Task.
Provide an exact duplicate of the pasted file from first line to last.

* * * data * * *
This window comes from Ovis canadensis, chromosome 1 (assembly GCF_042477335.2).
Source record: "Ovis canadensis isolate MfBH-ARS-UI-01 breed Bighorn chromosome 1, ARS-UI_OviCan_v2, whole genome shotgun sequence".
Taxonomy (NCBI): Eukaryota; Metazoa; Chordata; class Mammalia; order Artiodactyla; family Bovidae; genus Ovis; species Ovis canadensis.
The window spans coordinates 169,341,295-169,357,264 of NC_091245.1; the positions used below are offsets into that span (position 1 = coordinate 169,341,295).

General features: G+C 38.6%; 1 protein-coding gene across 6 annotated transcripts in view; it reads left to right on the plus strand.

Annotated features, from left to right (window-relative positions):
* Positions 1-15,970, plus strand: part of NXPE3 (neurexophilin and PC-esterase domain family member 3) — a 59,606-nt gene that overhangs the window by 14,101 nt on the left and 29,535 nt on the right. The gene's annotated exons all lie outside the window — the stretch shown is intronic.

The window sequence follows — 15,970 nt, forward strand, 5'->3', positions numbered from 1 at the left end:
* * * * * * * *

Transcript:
This window comes from Ovis canadensis, chromosome 1 (assembly GCF_042477335.2).
Source record: "Ovis canadensis isolate MfBH-ARS-UI-01 breed Bighorn chromosome 1, ARS-UI_OviCan_v2, whole genome shotgun sequence".
Taxonomy (NCBI): Eukaryota; Metazoa; Chordata; class Mammalia; order Artiodactyla; family Bovidae; genus Ovis; species Ovis canadensis.
The window spans coordinates 169,341,295-169,357,264 of NC_091245.1; the positions used below are offsets into that span (position 1 = coordinate 169,341,295).

General features: G+C 38.6%; 1 protein-coding gene across 6 annotated transcripts in view; it reads left to right on the plus strand.

Annotated features, from left to right (window-relative positions):
* Positions 1-15,970, plus strand: part of NXPE3 (neurexophilin and PC-esterase domain family member 3) — a 59,606-nt gene that overhangs the window by 14,101 nt on the left and 29,535 nt on the right. The gene's annotated exons all lie outside the window — the stretch shown is intronic.

The window sequence follows — 15,970 nt, forward strand, 5'->3', positions numbered from 1 at the left end: